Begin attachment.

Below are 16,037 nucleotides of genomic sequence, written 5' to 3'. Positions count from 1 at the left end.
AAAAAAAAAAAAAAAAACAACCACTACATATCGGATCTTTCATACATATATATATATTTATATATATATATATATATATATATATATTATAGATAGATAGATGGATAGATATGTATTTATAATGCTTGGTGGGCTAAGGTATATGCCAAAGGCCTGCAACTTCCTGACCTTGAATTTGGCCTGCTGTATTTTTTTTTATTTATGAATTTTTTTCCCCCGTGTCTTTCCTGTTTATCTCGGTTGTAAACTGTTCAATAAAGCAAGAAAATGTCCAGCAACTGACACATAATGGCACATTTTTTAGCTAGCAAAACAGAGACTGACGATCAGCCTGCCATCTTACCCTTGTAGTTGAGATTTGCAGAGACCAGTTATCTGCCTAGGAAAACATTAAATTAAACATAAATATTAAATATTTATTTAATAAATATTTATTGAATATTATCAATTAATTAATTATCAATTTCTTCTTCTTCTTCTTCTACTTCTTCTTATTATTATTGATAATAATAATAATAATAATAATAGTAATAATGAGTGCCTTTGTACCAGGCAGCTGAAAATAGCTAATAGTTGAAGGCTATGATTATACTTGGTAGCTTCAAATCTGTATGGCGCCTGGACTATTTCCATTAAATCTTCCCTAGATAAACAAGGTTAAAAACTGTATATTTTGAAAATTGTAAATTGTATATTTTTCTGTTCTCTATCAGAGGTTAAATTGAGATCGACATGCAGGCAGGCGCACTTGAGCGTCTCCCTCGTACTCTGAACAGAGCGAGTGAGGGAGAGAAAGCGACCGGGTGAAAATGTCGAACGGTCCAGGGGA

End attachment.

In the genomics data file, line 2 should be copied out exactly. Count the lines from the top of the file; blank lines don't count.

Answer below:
AAAAAAAAAAAAAAAAACAACCACTACATATCGGATCTTTCATACATATATATATATTTATATATATATATATATATATATATATATTATAGATAGATAGATGGATAGATATGTATTTATAATGCTTGGTGGGCTAAGGTATATGCCAAAGGCCTGCAACTTCCTGACCTTGAATTTGGCCTGCTGTATTTTTTTTTATTTATGAATTTTTTTCCCCCGTGTCTTTCCTGTTTATCTCGGTTGTAAACTGTTCAATAAAGCAAGAAAATGTCCAGCAACTGACACATAATGGCACATTTTTTAGCTAGCAAAACAGAGACTGACGATCAGCCTGCCATCTTACCCTTGTAGTTGAGATTTGCAGAGACCAGTTATCTGCCTAGGAAAACATTAAATTAAACATAAATATTAAATATTTATTTAATAAATATTTATTGAATATTATCAATTAATTAATTATCAATTTCTTCTTCTTCTTCTTCTACTTCTTCTTATTATTATTGATAATAATAATAATAATAATAATAGTAATAATGAGTGCCTTTGTACCAGGCAGCTGAAAATAGCTAATAGTTGAAGGCTATGATTATACTTGGTAGCTTCAAATCTGTATGGCGCCTGGACTATTTCCATTAAATCTTCCCTAGATAAACAAGGTTAAAAACTGTATATTTTGAAAATTGTAAATTGTATATTTTTCTGTTCTCTATCAGAGGTTAAATTGAGATCGACATGCAGGCAGGCGCACTTGAGCGTCTCCCTCGTACTCTGAACAGAGCGAGTGAGGGAGAGAAAGCGACCGGGTGAAAATGTCGAACGGTCCAGGGGA